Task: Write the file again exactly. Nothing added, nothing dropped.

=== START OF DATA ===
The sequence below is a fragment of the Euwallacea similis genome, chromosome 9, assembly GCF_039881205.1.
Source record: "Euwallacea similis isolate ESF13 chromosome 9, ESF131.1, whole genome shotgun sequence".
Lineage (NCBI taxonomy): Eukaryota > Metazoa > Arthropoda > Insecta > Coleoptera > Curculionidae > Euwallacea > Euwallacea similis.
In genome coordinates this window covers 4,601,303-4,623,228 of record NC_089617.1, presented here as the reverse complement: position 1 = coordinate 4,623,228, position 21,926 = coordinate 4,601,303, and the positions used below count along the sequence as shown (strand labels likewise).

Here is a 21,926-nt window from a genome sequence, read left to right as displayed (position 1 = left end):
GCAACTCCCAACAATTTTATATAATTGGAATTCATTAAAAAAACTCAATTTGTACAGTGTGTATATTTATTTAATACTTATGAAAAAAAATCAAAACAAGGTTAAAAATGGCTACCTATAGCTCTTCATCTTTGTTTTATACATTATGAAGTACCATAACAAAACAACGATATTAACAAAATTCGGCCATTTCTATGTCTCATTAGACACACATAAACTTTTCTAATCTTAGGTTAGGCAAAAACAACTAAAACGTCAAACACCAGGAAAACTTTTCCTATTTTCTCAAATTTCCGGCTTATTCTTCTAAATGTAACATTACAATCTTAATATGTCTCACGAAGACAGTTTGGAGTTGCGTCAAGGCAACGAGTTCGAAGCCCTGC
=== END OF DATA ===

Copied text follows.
The sequence below is a fragment of the Euwallacea similis genome, chromosome 9, assembly GCF_039881205.1.
Source record: "Euwallacea similis isolate ESF13 chromosome 9, ESF131.1, whole genome shotgun sequence".
Lineage (NCBI taxonomy): Eukaryota > Metazoa > Arthropoda > Insecta > Coleoptera > Curculionidae > Euwallacea > Euwallacea similis.
In genome coordinates this window covers 4,601,303-4,623,228 of record NC_089617.1, presented here as the reverse complement: position 1 = coordinate 4,623,228, position 21,926 = coordinate 4,601,303, and the positions used below count along the sequence as shown (strand labels likewise).

Here is a 21,926-nt window from a genome sequence, read left to right as displayed (position 1 = left end):
GCAACTCCCAACAATTTTATATAATTGGAATTCATTAAAAAAACTCAATTTGTACAGTGTGTATATTTATTTAATACTTATGAAAAAAAATCAAAACAAGGTTAAAAATGGCTACCTATAGCTCTTCATCTTTGTTTTATACATTATGAAGTACCATAACAAAACAACGATATTAACAAAATTCGGCCATTTCTATGTCTCATTAGACACACATAAACTTTTCTAATCTTAGGTTAGGCAAAAACAACTAAAACGTCAAACACCAGGAAAACTTTTCCTATTTTCTCAAATTTCCGGCTTATTCTTCTAAATGTAACATTACAATCTTAATATGTCTCACGAAGACAGTTTGGAGTTGCGTCAAGGCAACGAGTTCGAAGCCCTGC